There is nothing surprising in those numbers for an inexperienced NFL starting quarterback, other than they both had very good TD to INT ratios for up and coming passers. The most remarkable difference comes in the sacks they had to endure, a difference of 54 between them. That despite the fact Manning was and remains far less mobile than Cassel; that can be seen in their rushing numbers over those 33 starts. Manning ran 53 times for 132 yards and two TD runs; Cassel ran 127 times for 462 yards and two TDs.

Matt Cassel is not Peyton Manning and never will be. To expect that would be to pour gasoline on a fire that already rages with fans and media who think Cassel can’t get the job done.

This Sunday, Cassel must close what is a very wide gap between himself and No. 18. He doesn’t have to match him. He doesn’t have to try to become him.

But the Chiefs don’t win in Indy if Matt Cassel doesn’t make a big contribution.


  • AFC – named Jets RB LaDainian Tomlinson offensive player of the week, Chargers LB Shaun Phillips defensive player of the week and Jaguars K Josh Scobee special teams player of the week.
  • NFC – named Giants RB Ahmad Bradshaw offensive player of the week, Packers CB Charles Woodson defensive player of the week and Falcons K Matt Bryant special teams player of the week.
  • BEARS – QB Jay Cutler returned to practice on Wednesday, after recovering from a Sunday night concussion.
  • BILLS – released TE Joe Klopfenstein.
  • CARDINALS – will start rookie QB Max Hall this Sunday against the Saints.
  • CHARGERS – released DE Alfonso Boone.
  • DOLPHINS – released injured DE Lionel Dotson.
  • PACKERS – have lost LB Nick Barnett for the rest of the season due to a wrist injury that will require surgery. He suffered the injury last Sunday.
  • REDSKINS – have lost RB Clinton Portis for four to six weeks due to a groin injury; re-signed P Hunter Smith.
  • TEXANS – released G Shelley Smith.
  • VIKINGS – acquired WR Randy Moss from the Patriots in a trade for a 3rd-round choice in the 2011 NFL Draft.

6 Responses to “Cassel Faces A Challenge … Thursday Cup O’Chiefs”

  • October 7, 2010  - Jimbo says:

    We can’t afford a Matt Cassel slow start on Sunday. Like Bob says, he needs to contribute big time.(in Matt Cassel terms)
    I will have to admit Manning is pure magic when he has the ball in his hands. His accuracy & timing is uncanny. This is one of those weeks I will not be marveling his gift. We must disrupt his timing as we don’t have a snowballs chance to disrupt his accuracy.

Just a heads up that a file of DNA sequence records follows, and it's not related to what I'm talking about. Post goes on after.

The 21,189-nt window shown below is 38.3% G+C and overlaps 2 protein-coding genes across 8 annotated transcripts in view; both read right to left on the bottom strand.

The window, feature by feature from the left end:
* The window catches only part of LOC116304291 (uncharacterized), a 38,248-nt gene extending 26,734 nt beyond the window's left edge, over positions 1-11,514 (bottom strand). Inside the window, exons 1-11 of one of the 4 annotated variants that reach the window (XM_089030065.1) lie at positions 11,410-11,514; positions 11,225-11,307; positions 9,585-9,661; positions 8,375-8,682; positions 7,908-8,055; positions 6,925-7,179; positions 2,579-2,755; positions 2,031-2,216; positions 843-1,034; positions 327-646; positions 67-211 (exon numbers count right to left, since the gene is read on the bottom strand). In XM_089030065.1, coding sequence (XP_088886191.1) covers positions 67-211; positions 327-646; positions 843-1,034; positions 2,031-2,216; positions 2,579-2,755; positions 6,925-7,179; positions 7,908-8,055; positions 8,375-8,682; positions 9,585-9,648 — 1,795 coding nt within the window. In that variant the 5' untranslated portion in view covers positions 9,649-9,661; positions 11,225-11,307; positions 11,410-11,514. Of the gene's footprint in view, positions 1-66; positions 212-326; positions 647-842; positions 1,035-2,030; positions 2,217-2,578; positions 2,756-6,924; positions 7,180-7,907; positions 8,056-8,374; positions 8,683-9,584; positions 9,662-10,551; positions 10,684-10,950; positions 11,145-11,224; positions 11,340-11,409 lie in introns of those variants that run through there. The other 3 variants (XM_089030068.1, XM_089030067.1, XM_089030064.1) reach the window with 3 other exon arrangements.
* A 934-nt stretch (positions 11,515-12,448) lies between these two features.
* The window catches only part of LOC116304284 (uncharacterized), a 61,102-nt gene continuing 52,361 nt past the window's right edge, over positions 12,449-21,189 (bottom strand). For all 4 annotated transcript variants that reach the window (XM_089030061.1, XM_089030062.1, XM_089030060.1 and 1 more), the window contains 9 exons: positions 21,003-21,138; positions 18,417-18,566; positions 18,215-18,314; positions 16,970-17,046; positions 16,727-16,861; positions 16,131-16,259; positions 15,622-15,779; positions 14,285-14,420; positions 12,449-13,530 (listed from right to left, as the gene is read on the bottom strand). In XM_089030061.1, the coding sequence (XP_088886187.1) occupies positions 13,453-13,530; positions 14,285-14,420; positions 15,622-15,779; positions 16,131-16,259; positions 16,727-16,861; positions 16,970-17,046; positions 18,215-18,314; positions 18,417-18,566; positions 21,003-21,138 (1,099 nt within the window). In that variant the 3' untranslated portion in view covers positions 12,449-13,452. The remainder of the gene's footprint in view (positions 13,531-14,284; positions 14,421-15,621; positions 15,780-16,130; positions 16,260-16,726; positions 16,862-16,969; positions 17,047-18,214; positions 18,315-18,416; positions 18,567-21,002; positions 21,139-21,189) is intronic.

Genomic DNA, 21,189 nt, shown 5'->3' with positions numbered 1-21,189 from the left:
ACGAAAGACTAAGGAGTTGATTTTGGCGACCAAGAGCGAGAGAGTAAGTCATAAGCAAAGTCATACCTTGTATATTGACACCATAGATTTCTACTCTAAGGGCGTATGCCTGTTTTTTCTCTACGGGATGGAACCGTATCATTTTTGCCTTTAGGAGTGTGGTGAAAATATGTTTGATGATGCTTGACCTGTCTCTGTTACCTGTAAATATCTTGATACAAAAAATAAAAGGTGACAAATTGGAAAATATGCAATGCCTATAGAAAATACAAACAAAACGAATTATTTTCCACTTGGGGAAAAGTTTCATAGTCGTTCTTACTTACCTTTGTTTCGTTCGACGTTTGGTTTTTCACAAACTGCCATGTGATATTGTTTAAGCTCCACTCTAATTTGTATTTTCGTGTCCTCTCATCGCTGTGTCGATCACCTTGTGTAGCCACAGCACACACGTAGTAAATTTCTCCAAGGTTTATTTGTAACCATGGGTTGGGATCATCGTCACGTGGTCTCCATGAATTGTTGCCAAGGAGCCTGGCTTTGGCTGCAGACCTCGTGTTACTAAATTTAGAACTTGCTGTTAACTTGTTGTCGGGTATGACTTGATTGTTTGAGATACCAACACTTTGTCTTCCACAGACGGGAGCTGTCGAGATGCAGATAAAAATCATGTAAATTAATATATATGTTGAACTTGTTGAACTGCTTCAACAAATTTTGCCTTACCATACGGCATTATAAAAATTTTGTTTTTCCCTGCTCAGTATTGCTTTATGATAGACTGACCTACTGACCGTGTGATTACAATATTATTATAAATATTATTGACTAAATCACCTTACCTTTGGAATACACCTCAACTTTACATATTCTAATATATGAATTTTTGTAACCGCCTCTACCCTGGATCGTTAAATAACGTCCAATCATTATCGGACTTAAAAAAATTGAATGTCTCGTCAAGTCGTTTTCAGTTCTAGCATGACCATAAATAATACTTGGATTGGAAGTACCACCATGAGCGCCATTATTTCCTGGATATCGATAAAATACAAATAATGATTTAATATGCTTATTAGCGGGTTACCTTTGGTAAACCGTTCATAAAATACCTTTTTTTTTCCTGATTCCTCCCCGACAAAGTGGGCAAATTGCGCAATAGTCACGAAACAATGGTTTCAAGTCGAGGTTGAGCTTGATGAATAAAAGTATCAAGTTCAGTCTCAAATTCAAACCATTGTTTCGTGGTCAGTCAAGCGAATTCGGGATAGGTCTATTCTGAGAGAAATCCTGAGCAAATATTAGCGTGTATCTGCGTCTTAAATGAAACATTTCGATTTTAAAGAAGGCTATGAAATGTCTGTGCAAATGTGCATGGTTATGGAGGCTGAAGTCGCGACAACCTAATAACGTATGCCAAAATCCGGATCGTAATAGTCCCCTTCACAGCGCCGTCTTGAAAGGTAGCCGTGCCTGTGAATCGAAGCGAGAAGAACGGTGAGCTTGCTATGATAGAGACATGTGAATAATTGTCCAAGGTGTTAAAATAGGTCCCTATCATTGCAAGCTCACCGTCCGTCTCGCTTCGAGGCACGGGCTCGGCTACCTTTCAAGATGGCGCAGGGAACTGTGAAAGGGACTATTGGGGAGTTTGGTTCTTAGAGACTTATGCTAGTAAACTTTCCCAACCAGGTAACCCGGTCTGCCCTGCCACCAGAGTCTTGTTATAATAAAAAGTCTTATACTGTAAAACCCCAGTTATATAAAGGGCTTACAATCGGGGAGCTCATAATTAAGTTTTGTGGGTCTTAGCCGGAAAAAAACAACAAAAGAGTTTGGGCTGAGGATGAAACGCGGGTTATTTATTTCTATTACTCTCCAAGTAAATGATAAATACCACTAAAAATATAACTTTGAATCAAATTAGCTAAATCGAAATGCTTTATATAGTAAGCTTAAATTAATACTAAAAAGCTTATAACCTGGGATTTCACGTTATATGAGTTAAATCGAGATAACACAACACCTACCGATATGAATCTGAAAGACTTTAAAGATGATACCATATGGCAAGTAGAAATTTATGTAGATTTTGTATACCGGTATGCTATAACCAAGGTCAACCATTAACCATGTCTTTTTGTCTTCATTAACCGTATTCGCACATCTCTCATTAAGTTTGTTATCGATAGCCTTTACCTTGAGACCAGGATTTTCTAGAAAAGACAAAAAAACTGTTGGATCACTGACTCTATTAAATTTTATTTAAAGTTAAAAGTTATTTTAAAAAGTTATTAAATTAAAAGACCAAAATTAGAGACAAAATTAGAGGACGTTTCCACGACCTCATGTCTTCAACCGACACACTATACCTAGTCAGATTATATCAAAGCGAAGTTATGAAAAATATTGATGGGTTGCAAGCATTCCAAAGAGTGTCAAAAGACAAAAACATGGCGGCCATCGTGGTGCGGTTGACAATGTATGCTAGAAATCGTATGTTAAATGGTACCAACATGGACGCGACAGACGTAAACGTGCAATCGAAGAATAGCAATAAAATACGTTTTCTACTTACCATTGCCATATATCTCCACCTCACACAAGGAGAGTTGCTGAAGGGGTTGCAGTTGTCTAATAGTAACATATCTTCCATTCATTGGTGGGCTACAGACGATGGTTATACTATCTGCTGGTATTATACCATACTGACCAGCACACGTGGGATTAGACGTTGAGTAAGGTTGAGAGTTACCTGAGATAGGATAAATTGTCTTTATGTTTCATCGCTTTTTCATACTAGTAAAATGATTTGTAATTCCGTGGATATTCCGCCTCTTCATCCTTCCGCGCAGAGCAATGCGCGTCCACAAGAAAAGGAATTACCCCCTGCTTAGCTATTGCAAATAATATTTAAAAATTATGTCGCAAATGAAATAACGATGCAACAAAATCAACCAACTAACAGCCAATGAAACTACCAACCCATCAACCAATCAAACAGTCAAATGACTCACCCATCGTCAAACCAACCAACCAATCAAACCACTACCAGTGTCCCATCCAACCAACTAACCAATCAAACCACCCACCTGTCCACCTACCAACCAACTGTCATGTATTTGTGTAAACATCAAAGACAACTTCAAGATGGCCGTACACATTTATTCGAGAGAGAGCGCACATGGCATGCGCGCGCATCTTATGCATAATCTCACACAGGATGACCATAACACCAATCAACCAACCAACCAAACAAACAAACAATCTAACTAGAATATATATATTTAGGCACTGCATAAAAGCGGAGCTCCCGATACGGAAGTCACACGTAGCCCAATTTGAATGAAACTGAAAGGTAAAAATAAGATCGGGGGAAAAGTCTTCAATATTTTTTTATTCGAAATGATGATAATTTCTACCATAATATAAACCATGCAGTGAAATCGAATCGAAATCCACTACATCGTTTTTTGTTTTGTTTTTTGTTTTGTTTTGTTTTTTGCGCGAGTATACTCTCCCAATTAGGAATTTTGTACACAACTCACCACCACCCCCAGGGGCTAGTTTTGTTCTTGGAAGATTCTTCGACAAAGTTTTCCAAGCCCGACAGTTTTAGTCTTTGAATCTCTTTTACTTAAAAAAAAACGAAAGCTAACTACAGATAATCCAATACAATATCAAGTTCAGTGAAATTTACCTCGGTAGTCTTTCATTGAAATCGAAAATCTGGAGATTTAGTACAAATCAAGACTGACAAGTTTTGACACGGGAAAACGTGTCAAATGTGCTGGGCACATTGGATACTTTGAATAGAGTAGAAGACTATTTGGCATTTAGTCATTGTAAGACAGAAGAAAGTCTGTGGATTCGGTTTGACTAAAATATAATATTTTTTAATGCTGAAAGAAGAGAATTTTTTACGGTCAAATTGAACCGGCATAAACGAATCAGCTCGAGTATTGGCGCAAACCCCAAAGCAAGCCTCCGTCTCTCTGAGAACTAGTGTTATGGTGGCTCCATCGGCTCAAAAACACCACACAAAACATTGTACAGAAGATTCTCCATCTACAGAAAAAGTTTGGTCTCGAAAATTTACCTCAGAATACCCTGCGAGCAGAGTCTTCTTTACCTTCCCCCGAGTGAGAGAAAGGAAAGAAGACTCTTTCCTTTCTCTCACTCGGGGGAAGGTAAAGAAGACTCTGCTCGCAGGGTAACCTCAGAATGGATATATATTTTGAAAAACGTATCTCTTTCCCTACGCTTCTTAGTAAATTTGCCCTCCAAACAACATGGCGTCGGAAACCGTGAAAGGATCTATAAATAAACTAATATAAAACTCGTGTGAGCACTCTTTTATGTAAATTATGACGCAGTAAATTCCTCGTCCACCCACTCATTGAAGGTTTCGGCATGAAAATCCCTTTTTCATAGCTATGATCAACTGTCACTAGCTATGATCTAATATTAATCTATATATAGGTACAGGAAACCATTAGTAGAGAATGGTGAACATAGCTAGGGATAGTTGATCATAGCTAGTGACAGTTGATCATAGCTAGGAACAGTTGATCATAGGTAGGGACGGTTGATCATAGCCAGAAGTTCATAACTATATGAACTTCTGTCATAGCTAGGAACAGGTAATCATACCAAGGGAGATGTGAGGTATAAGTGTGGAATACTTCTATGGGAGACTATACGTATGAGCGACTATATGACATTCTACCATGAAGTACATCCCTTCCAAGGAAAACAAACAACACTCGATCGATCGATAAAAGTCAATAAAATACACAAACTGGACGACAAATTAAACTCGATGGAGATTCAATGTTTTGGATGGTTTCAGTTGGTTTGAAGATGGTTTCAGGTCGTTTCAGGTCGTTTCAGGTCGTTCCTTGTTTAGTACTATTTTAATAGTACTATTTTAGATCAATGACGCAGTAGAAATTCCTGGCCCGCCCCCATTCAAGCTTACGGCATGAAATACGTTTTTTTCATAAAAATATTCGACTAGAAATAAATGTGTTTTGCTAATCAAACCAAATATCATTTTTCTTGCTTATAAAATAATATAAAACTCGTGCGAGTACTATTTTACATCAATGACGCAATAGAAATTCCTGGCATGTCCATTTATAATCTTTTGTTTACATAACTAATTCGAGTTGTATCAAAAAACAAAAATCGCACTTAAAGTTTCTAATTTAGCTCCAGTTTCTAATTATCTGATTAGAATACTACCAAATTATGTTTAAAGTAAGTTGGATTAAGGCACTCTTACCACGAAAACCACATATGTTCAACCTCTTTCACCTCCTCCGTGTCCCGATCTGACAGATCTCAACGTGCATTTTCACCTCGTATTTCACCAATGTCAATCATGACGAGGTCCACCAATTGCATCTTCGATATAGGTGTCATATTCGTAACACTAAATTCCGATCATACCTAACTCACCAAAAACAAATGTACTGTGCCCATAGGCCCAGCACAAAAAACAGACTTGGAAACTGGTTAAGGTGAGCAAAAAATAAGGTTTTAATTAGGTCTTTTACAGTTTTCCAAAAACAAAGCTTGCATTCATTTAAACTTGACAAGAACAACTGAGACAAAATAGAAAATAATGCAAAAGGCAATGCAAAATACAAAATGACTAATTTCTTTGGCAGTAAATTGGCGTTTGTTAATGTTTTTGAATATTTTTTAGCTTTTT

Go Chiefs.

  • October 7, 2010  - jim says:

    As previously stated, Crennell’s approach to the Colts has been to rush four guys, bring the nickel, bend but don’t break – field goals in stead of TDs, and then go to work with our offense.

    I think the more your bring the blitz, the more you play into Mannings ability to burn you. It’s a double edged sword when you brint it to Manning. Hopefully we can get him moving around in the pocket and disrupt him with good coverage.

  • October 7, 2010  - Nate says:

    Peyton Manning is the best regular season QB in history. In the playoffs he has lost as many games as he has won. He is not one of the greatest QB’s of all times because of his failures in the post season.

  • October 7, 2010  - PAChiefsFan says:

    Bob, with the labor dispute going on and the threat of no 2011 season seemingly becoming more and more of a reality does the 2011 draft still take place? And while no team will benefit from a lost season what is your opinion on how it will affect a team like the Chiefs who seem to be turning the corner and heading in the right direction. Will it have a major, minor or no impact on their mission?

  • October 7, 2010  - Jimbo says:

    Great Questions PAChiefsFan. Bobs answer should be very interesting.
    Go Chiefs.

  • October 7, 2010  - aPauled says:

    The Sack differential comes down to decision making. Peyton reads a D from the time the previous play was finished and quickly decides what to do with the ball. Cassel is still learning and needs to get quicker in his reads and decision making.